Balochistan running out of water

Balochistan running out of water

In the last two decades, most of the lush green pastures of Balochistan have turned into deserts due to lack of water.

“Quetta city can also turn into a desert if proper steps are not taken to control the depleting underground water table,” Dr Faiz Kakar, the former head of the International Union for Conservation of Nature (IUCN) Balochistan chapter told The Express Tribune.

The water level continues to deplete fast in Quetta, Pishin, Killa Abdullah, Kalat, Mastung, Khuzdar, Loralai and other districts of the province.

“Scarcity of water will force residents of Quetta to migrate to other parts in the future,” Kakar warned.

Unlike other parts of Pakistan where rivers fed by glaciers exist, in Balochistan, most of the people are dependent on underground water for drinking and agriculture purposes.

However, some experts are of the view that the construction of dams would help maintain the depleting water table. “Construction of dams by the federal and provincial governments in Quetta and other district is a step in the right direction,” Engineer Barakatullah Kakar, an expert on water maintained.

In view of the scarcity of water, the Supreme Court of Pakistan had directed the provincial and federal governments to ensure the completion of construction of all delays and check dams within three years.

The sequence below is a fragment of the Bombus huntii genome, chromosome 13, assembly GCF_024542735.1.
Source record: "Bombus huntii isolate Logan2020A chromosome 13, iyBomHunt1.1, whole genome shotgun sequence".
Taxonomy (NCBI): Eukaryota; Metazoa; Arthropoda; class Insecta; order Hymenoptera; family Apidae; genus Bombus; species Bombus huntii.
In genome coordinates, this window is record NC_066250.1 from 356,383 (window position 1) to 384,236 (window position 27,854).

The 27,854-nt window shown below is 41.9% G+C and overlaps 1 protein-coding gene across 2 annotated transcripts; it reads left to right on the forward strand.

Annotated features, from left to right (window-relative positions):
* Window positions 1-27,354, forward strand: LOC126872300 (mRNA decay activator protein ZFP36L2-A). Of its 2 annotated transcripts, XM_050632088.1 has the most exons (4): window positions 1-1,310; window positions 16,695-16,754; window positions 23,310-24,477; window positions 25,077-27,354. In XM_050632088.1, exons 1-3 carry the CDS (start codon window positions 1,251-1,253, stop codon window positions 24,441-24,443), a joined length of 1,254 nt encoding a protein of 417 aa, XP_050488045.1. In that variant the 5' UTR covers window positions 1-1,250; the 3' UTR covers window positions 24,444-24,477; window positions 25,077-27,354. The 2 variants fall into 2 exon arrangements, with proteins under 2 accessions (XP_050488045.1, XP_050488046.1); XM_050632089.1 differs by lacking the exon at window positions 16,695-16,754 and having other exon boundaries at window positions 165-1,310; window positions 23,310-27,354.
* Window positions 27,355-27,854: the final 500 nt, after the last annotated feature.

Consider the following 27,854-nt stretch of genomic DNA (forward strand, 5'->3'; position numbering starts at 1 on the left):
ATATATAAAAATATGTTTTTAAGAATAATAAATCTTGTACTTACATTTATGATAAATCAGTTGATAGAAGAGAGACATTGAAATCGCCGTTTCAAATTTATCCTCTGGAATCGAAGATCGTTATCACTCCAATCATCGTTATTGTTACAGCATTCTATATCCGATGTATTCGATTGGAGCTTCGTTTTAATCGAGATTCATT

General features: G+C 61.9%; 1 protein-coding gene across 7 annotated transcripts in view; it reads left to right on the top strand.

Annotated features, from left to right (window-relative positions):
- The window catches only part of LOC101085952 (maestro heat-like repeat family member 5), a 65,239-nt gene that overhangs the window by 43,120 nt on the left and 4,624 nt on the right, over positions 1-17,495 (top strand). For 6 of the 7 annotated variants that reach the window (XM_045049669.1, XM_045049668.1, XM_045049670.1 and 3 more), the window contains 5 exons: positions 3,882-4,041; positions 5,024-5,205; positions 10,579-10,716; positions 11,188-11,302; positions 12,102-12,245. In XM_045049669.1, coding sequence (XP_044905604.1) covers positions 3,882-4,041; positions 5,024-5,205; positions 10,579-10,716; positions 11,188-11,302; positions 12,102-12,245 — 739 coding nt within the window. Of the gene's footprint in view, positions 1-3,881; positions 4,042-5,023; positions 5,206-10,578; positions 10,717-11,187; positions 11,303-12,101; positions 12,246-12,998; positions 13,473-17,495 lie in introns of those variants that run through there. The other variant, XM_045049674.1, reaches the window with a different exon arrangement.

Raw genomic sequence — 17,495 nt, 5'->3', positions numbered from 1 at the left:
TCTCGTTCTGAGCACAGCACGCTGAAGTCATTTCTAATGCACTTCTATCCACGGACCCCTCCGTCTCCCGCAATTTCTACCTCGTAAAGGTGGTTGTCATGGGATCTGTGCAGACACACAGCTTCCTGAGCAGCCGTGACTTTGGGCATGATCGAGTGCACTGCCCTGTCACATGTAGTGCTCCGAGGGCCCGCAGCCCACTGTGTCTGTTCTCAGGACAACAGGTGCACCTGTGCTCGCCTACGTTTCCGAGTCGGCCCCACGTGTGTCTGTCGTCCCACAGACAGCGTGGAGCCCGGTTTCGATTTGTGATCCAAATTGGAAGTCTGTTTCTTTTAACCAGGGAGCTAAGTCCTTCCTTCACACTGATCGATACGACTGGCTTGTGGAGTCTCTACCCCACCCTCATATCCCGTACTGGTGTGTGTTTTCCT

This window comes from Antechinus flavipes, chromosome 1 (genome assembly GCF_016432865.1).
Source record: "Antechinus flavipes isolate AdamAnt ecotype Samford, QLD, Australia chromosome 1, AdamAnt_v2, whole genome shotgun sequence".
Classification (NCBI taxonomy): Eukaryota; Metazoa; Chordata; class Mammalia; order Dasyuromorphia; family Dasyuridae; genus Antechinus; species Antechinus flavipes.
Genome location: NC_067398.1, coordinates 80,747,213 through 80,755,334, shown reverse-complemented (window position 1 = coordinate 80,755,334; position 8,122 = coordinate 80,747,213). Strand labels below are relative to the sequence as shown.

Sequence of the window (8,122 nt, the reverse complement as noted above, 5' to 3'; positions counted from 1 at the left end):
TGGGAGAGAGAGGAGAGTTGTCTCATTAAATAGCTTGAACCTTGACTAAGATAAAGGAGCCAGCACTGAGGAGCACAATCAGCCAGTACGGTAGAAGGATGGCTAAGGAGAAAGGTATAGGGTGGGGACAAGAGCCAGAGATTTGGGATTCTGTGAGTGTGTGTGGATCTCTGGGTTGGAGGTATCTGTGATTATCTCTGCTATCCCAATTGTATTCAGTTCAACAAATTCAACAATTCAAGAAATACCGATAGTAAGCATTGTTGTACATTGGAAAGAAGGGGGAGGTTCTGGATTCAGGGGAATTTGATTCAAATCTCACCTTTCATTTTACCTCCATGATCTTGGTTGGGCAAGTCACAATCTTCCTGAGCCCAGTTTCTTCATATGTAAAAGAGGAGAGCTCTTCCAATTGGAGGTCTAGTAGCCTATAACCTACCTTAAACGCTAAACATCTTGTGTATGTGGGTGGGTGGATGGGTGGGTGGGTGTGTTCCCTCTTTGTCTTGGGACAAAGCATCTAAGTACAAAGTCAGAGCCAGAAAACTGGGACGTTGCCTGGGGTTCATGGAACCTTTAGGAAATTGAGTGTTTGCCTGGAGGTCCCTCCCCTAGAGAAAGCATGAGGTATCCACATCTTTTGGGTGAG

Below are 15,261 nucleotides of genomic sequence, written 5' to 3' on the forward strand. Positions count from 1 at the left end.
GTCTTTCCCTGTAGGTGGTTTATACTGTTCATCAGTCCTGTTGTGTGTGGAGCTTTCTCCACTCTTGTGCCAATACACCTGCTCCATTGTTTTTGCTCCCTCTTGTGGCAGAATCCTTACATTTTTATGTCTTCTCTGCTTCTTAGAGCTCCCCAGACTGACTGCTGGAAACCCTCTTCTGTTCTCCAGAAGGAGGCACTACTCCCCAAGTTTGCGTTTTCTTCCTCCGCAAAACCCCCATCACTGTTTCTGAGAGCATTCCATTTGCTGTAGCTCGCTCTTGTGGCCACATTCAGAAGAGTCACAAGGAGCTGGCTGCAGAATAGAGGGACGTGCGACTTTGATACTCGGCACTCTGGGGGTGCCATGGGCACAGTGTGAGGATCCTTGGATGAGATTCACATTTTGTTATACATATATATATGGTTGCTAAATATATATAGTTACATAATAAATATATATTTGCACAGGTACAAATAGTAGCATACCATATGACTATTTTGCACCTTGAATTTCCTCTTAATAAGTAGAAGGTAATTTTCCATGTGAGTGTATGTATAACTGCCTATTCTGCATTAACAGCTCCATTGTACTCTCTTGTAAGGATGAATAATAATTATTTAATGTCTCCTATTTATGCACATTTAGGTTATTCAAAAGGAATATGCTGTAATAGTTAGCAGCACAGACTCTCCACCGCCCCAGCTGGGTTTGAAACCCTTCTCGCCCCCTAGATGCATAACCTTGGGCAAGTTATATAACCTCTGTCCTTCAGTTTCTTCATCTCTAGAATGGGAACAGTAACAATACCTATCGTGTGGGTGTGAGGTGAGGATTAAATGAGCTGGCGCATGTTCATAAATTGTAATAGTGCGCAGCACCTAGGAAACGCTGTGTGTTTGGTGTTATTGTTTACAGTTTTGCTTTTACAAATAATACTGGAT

The court passed this order in September 2020.

“We are going tooth and nail to ensure completion of dams as directed by the apex court,” Kakar said.

People have been pumping water through tube wells for drinking purposes and agriculture.

This has resulted in fast depleting the underground water table.

People continue to pump water from more than 1,000 feet deep as compared to 200 to 300 feet in the near past.

Muhammad Khan Lehri, the Balochistan Irrigation Minister, informed that currently, work was in progress on the construction of more than 100 dams to maintain the depleting water table.

“We fully understand the sensitivity of the situation,” Lehri observed.

Scarcity of water has forced farmers to abandon their fruit orchards. The number of orchards has considerably decreased in northern and central Balochistan, famous for the production of apples, grapes, and other fruits.

Water shortage has left thousands jobless across the province.

“Growers have cut their fruit trees to use it as firewood due to the lack of water,” Syed Abdul Qahar Agha, the central leader of Balochistan Zamindar Action Committee said.

He shared that most of the people in Balochistan are dependent on agriculture and livestock sectors. However, he complained that successive governments failed to promote the two key sectors of provincial economy of the province and county as water is a must for both the sectors.

In Quetta, the number of WASA tube wells is less than 400. Around 100 tube wells are not functional because of various reasons, an official of the WASA told The Express Tribune.

He requested anonymity because he was not authorized to speak to the media. Thousands of illegal tube wells have been operating on the outskirts of the city to meet the water demand.

“We are providing water to more than 80 per cent population of the city,” Attiq Kakar, a leader of the Water Tankers Association said.

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